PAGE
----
Posts Tagged ‘COIN’

Security and stability in Afghanistan: Progress and Risk

C.J. Radin. The Long War Journal, 08 May 2012.


On May 1, the US Department of Defense (DoD) released its latest semi-annual report on security and stability in Afghanistan. The report documents significant progress in both developing the Afghan National Security Forces (ANSF) and in degrading the Taliban insurgency. A thorough analysis also requires an evaluation of risk, however. While there is progress to report, it is important to note that there are also high, and increasing, risks.

DoD Semi-Annual Report on the Security and Stability of Afghnaistan, April 2012

The Future of Irregular Warfare

Seth G. Jones. RAND, 27 March 2012.


By early 2012, there were approximately 432,000 counterinsurgency forces in Afghanistan – approximately 90,000 U.S. soldiers, 30,000 NATO soldiers, 300,000 Afghan National Security Forces, and 12,000 Afghan Local Police. In addition, the United States spent over $100 billion per year and deployed a range of sophisticated platforms and systems. The Taliban, on the other hand, deployed between 20,000 and 40,000 forces (a ratio of nearly 11 to 1 in favor of counterinsurgents) and had revenues of $100-$200 million per year (a ratio of 500 to 1 in favor of counterinsurgents).

The Obama Doctrine: How the President’s Drone War is Backfiring

David Rohde. Foreign Policy, March/April 2012.


Obama has embraced the CIA, expanded its powers, and approved more targeted killings than any modern president. Over the last three years, the Obama administration has carried out at least 239 covert drone strikes, more than five times the 44 approved under George W. Bush. And after promising to make counterterrorism operations more transparent and rein in executive power, Obama has arguably done the opposite, maintaining secrecy and expanding presidential authority.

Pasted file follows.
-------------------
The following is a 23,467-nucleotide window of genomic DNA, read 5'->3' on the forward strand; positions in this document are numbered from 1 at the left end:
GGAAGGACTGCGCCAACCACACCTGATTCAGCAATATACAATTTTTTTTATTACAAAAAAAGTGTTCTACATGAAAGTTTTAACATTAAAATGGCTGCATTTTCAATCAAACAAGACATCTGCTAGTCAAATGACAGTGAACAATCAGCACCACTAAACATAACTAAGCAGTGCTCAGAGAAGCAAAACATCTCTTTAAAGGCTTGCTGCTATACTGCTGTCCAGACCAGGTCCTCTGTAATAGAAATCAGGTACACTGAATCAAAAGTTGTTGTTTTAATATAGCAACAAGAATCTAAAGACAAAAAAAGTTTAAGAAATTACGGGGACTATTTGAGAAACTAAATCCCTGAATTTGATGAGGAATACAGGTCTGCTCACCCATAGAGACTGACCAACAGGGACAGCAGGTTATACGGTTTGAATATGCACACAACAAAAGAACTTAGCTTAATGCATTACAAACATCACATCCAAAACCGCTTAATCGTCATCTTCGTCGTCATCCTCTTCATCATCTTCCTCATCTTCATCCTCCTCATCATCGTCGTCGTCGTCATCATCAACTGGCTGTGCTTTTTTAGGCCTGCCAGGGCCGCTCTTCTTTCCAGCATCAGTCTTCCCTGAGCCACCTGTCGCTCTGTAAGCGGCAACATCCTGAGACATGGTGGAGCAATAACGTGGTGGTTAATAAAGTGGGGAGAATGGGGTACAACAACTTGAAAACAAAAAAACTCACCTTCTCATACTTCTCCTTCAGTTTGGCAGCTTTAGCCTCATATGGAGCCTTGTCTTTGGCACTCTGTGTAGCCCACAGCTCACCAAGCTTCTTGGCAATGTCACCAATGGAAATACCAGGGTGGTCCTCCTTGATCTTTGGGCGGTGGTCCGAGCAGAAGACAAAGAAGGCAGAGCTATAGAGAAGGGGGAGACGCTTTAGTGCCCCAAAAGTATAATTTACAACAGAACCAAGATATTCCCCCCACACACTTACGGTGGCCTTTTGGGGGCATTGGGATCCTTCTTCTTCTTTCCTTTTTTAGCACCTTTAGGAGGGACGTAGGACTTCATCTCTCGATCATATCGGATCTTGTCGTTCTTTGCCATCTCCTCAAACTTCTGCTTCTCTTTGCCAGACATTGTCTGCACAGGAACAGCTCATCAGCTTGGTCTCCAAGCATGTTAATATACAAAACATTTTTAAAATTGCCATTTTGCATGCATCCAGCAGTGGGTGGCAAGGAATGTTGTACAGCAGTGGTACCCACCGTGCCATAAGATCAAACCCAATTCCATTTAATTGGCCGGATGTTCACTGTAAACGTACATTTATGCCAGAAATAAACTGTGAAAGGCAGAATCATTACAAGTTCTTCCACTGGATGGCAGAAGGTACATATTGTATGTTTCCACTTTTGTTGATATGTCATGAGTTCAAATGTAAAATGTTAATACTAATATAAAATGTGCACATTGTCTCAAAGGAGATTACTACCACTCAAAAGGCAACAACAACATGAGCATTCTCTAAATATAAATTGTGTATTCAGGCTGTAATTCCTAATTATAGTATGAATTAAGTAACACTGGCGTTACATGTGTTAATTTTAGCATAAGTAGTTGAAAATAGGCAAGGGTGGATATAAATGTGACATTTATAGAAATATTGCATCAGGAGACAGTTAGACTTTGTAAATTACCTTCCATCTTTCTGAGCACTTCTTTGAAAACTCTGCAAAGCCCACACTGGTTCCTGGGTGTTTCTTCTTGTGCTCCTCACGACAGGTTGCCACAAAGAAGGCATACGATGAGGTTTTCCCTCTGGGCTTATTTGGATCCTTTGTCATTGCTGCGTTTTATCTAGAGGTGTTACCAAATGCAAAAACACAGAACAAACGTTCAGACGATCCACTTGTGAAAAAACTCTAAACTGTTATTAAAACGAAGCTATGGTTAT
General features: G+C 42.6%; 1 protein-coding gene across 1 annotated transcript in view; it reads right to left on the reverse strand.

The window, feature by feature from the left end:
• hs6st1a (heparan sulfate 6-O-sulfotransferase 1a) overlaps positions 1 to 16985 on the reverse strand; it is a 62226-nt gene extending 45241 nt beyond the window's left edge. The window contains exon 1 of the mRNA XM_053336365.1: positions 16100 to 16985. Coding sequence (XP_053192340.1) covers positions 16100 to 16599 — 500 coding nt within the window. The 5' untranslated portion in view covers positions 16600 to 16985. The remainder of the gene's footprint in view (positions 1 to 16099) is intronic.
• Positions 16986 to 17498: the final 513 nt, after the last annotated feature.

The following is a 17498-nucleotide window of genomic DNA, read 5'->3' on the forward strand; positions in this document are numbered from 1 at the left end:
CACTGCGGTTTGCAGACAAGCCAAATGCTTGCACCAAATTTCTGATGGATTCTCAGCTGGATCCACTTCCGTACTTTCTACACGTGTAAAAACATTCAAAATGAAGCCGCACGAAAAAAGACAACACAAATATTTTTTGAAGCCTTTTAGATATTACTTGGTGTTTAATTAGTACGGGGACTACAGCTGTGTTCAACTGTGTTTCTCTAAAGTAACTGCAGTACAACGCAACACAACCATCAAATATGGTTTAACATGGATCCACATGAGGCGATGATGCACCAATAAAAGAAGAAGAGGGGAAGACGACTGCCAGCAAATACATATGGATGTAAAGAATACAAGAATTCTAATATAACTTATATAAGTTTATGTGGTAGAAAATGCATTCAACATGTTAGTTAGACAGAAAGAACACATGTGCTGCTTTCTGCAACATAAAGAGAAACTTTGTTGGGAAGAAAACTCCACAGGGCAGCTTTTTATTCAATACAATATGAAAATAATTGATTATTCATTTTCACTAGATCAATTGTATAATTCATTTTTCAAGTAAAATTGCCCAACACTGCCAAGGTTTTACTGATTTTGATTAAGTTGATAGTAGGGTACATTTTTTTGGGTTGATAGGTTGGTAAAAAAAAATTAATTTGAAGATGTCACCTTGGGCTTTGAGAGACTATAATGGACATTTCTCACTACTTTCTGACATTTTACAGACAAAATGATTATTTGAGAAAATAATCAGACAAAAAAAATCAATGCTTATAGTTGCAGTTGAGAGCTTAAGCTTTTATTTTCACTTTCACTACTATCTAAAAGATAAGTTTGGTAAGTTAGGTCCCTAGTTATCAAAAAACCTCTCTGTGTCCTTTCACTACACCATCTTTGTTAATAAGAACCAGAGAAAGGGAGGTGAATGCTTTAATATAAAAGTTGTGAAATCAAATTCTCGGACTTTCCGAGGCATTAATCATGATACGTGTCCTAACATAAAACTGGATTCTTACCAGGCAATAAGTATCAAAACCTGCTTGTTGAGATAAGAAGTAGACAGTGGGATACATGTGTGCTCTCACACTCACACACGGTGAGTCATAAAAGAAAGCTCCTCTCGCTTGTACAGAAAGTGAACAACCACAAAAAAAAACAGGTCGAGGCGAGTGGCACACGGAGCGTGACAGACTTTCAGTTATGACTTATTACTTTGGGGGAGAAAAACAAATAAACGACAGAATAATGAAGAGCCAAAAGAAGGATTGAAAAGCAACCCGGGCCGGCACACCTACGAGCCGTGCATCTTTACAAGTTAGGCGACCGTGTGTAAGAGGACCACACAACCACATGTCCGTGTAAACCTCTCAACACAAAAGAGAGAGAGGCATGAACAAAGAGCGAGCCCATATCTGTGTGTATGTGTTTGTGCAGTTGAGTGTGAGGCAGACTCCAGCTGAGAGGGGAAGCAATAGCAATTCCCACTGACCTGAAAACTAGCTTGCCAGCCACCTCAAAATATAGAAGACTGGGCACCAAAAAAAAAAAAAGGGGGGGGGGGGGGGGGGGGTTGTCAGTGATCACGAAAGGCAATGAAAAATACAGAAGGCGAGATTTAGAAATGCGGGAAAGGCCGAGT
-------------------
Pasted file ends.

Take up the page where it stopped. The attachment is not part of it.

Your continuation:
To a far greater extent than the Bush White House, Obama and his top aides relied on the CIA for its analysis of Pakistan, according to current and former senior administration officials. As a result, preserving the agency’s ability to carry out counterterrorism, or “CT,” operations in Pakistan became of paramount importance.

“The most important thing when it came to Pakistan was to be able to carry out drone strikes and nothing else,” said a former official who spoke on condition of anonymity. “The so-called strategic focus of the bilateral relationship was there solely to serve the CT approach.”

Additional Source:
New America Foundation: Analysis of U.S. Drone Strikes in Pakistan, 2004-2012, Updated 13 March 2012.

Truth, lies and Afghanistan: How military leaders have let us down

Lt. Col. Daniel L. Davis. Armed Forces Journal, February 2012.


I first encountered senior-level equivocation during a 1997 division-level “experiment” that turned out to be far more setpiece than experiment. Over dinner at Fort Hood, Texas, Training and Doctrine Command leaders told me that the Advanced Warfighter Experiment (AWE) had shown that a “digital division” with fewer troops and more gear could be far more effective than current divisions. The next day, our congressional staff delegation observed the demonstration firsthand, and it didn’t take long to realize there was little substance to the claims. Virtually no legitimate experimentation was actually conducted. All parameters were carefully scripted. All events had a preordained sequence and outcome. The AWE was simply an expensive show, couched in the language of scientific experimentation and presented in glowing press releases and public statements, intended to persuade Congress to fund the Army’s preference.